for filart -
There are a VERY few computers that use a rechargeable CMOS battery system and have a trickle charger circuit built in. The vast majority uses a non-rechargeable battery and as such do not incorporate a recharging circuit - no connection to a source voltage.
To recharge the battery there must be a connection to a source voltage. In the case where a NONRECHARGABE battery is used why would you go to the expense of adding a charging circuit - not cost effective. There is also the safety aspect as nonrechargable “Watch” batteries have a tendency to overheat and explode. You can recharge them with limited success – but it is just not worth it.
Requirement for attempting to recharge a nonrecharable battery.
Basically you would need a regulate source, voltage regulated to approx 10 to 20 percent greater than the battery no load voltage that decreases as the battery reaches no load voltage. The current must also be limited, normally 1/10th of stated amp hours (in this case milliamps. You could also apply a greater voltage, when it gets hot remove voltage be for it explodes - Just kidding.http://wiki.answers.com/Q/Is_a_cr2032_cmos_battery_charging_when_computer_turned_on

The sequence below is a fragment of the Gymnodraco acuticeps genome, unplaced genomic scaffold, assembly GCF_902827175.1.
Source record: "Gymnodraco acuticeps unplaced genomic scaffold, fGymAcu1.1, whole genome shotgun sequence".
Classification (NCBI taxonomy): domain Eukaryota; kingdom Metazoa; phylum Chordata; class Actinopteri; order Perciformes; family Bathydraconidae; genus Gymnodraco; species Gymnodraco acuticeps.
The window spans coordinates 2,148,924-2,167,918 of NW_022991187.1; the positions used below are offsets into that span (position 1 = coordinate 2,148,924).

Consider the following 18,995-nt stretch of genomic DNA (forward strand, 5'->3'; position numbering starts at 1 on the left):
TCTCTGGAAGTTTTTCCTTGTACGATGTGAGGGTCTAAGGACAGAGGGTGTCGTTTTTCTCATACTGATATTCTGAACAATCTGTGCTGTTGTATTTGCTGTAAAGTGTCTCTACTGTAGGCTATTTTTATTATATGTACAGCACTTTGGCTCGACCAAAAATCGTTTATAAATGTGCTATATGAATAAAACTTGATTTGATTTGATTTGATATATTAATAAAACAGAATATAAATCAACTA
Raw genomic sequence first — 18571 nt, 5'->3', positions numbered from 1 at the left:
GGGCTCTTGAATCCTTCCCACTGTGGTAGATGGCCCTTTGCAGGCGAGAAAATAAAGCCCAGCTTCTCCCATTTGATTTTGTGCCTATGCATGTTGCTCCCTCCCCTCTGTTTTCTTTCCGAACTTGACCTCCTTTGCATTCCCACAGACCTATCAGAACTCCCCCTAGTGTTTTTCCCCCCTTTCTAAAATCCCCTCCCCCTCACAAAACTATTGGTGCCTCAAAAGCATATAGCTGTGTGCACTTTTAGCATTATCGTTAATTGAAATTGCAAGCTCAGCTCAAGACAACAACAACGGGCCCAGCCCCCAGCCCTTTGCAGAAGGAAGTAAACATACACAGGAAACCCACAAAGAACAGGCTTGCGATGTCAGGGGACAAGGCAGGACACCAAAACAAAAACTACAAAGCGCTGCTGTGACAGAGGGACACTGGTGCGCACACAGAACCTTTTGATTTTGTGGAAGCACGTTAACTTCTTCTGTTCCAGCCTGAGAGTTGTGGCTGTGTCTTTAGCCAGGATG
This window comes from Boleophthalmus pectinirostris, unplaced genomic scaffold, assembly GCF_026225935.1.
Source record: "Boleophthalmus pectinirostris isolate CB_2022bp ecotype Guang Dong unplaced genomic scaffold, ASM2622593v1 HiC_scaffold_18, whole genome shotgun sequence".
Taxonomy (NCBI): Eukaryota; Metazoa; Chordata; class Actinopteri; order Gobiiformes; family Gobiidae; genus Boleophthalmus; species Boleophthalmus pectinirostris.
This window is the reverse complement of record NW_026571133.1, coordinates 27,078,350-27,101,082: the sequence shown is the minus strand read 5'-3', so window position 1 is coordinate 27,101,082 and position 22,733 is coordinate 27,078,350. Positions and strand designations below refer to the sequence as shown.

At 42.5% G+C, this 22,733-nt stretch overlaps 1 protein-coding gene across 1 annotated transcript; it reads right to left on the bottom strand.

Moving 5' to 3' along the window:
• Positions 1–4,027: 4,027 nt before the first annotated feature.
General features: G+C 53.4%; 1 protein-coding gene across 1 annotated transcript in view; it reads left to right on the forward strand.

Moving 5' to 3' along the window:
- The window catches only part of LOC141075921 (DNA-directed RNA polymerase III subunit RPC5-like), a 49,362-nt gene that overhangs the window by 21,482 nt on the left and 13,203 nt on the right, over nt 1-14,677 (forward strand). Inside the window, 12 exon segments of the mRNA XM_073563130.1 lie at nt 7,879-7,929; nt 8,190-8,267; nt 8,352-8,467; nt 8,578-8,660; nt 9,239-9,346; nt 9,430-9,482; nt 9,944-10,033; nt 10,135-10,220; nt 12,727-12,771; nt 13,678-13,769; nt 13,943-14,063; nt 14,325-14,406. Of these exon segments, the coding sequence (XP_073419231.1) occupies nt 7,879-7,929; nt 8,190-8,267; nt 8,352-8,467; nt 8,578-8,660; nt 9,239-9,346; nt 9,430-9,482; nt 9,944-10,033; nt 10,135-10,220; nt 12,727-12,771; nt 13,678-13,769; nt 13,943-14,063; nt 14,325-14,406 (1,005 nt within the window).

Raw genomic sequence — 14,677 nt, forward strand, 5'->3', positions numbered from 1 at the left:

The CMOS battery is a non-rechargeable Lithium cell which powers the chipset when the machine is off. This prevents your mainboard's system time and BIOs settings from resetting each time the power is switched off. In other words, leaving the PC switched on will not charge the CMOS battery, neither will it damage the cell.
A 2nd sourcehttp://wiki.answers.com/Q/Is_a_cr2032_cmos_battery_charging_when_computer_turned_on
PS I've seen "how to recharge "watch" batteries - But as I said It's just not worth it.